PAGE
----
David Thompson
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November 01, 2010

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KMcC

Here's my simple solution to the BBC: David C announces that it will no longer be an offence to possess a TV without a licence. How the BBC chooses to secure funding is not the govt's concern. The changes take effect on January 1 2012.

Then we should see exactly who wants to pay for the BBC, and how much.

Me, I'd be happy to subscribe for those bits I use. The things that annoy me would annoy me less, knowing that me decision not to pay for them won't end with me being put in a govt cage.

svh

From the Guardian comments:

"Nobody is 'forced' to pay the BBC licence fee. Just don't have a TV."

rjmadden

"Only a fiend would stand in the way of the Beeb and its subsidised tumescence."

David, do you remember this?

BBC sends over 400 staff to Glastonbury

"THE BBC has sent 407 people to cover this weekend's Glastonbury festival, almost as many as it flew out to film last year's Beijing Olympics. There are so many on the corporation's payroll that it has had to block book hotels within a 10-mile radius of the festival. The BBC sent just 32 more to cover the Olympics.

The camera crews and presenters were joined by a clutch of senior corporation executives, who earlier this week were forced to disclose their expenses and earnings. They received free passes to attend in a "work capacity". One of the executives at the festival, Mark Byford, the deputy director-general, routinely charged the licence fee payer £240 a day for a chauffeur to pick him up each morning at Waterloo station. Another executive, Alan Yentob, the BBC's creative director, once hosted a Glastonbury festival reception at his nearby country home, paid for by the licence fee."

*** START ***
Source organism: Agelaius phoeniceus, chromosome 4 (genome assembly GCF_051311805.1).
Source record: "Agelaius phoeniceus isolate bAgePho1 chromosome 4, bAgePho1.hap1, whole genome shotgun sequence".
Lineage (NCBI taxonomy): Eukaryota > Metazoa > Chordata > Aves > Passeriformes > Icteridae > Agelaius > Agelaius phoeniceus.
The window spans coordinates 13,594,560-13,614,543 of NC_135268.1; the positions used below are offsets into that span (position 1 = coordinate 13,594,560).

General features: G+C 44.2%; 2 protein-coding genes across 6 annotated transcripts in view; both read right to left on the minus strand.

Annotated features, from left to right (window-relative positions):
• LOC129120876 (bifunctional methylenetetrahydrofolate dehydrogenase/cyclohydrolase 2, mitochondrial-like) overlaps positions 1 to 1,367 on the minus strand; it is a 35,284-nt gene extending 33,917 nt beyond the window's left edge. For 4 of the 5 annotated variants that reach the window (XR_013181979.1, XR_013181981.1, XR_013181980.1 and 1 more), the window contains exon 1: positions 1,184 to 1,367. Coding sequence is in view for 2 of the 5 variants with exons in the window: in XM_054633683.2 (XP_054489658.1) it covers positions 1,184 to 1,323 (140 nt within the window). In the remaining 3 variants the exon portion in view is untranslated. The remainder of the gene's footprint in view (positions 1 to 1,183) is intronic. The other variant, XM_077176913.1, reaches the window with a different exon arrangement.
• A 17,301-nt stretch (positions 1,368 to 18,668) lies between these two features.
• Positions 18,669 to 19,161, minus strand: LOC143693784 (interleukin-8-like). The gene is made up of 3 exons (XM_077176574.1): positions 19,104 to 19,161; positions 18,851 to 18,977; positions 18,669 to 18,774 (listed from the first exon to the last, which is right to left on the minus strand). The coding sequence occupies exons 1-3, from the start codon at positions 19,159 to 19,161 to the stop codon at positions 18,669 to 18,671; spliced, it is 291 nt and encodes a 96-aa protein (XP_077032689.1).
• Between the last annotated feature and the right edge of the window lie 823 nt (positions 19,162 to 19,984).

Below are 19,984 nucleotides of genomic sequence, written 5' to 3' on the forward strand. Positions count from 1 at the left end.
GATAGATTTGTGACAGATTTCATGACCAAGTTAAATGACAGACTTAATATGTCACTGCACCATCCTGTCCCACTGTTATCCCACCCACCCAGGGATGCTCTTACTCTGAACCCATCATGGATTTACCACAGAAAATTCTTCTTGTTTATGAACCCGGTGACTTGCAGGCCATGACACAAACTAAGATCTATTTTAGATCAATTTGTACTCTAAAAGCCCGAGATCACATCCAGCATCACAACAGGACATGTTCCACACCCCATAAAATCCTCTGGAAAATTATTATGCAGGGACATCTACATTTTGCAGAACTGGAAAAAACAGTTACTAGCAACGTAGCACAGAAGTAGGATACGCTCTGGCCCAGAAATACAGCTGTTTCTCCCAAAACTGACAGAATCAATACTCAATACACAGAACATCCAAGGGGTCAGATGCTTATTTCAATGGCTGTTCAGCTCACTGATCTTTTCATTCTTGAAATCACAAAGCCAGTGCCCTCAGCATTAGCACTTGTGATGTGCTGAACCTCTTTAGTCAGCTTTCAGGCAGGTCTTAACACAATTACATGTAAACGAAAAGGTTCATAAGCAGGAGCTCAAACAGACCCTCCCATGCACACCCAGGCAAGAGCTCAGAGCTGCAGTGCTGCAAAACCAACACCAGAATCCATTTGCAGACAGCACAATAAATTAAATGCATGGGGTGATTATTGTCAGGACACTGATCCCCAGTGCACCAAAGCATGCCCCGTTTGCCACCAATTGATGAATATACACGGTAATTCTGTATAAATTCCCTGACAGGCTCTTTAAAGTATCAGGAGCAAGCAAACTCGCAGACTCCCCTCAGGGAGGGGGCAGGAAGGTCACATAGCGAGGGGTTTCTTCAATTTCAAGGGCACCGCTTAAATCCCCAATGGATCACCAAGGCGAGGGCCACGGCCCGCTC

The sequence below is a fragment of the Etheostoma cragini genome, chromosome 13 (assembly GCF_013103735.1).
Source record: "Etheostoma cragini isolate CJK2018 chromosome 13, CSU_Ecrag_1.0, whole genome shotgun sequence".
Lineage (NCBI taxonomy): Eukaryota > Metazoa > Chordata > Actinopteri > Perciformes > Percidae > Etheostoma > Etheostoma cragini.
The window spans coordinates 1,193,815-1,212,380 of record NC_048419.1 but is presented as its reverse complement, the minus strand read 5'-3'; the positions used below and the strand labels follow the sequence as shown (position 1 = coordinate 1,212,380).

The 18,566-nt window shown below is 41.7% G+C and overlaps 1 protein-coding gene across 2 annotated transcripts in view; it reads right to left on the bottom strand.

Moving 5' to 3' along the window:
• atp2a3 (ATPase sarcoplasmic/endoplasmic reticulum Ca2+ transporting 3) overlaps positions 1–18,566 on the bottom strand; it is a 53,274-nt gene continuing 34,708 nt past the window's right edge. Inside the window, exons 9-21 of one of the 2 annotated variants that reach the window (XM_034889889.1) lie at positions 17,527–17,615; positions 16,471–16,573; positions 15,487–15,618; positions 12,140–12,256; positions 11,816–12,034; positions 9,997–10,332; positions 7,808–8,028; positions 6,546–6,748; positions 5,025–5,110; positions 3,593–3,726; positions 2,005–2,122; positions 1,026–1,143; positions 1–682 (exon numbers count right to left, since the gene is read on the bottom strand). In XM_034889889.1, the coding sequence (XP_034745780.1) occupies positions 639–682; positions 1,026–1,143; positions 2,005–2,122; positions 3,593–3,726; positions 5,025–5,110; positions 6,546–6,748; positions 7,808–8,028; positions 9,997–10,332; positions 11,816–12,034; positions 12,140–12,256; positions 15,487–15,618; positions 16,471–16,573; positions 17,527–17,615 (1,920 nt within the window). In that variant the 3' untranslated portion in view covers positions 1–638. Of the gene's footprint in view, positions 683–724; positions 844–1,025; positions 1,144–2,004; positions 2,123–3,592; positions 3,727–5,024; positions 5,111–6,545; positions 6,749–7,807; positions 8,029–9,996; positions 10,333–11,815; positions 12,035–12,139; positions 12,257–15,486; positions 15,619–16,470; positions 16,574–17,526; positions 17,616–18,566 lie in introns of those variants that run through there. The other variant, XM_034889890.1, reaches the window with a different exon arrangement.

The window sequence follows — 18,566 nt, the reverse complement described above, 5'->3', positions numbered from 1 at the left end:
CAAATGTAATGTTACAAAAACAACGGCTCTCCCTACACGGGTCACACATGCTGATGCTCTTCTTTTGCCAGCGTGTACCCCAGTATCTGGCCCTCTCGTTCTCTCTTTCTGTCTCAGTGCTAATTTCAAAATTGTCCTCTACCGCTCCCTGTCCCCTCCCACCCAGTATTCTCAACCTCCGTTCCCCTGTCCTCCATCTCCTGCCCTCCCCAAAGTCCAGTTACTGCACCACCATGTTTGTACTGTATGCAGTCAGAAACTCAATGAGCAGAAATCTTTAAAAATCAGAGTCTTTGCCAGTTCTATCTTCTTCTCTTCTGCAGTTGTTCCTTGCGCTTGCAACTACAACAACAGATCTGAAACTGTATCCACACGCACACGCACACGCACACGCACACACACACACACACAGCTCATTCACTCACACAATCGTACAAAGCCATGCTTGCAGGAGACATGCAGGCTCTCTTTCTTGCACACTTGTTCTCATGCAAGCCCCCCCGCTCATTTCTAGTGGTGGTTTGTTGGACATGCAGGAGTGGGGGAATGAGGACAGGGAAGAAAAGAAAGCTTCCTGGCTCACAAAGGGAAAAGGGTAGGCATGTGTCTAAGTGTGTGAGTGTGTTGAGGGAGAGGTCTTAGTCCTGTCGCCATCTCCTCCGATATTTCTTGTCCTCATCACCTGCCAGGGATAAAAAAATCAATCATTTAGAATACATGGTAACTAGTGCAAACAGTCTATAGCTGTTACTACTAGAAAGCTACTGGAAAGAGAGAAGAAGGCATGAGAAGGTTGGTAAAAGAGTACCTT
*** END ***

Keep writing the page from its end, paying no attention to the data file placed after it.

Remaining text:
http://entertainment.timesonline.co.uk/tol/arts_and_entertainment/tv_and_radio/article6591261.ece

Your public sector broadcaster...

David

“THE BBC has sent 407 people to cover this weekend’s Glastonbury festival… There are so many on the corporation’s payroll that it has had to block book hotels within a 10-mile radius of the festival.”

Somehow, amazingly, I’d managed to forget that one.

WTP

"...the pending journalists’ strike over pensions..." Unionized journalists? Oh, sweet Jesus…you lucky bastards. How do we get our U.S. journalists to unionize (and then strike)? No journalists slanting the news until their demands are met? No "news" about Britney Spears or Paris Hilton's underpants? No sports reporters running around like 7th grade girls breathlessly reciting gossip from athlete to athlete? I wonder if the AP would still be able to try to poll me every freakin' day. Perhaps the pollsters can unionize too? Cool, I’m feeling so much better I could cake-walk into town…

AC1

"The licence fee isn’t a tax,"

http://en.wikipedia.org/wiki/Television_licensing_in_the_United_Kingdom

"The licence fee is classified as a tax,[3] and evasion is a criminal offence. Since 1991, collection and enforcement of the licence fee is the responsibility of the BBC in its role as TV Licensing Authority."

Simen Thoresen

"Nobody is 'forced' to pay the BBC licence fee. Just don't have a TV."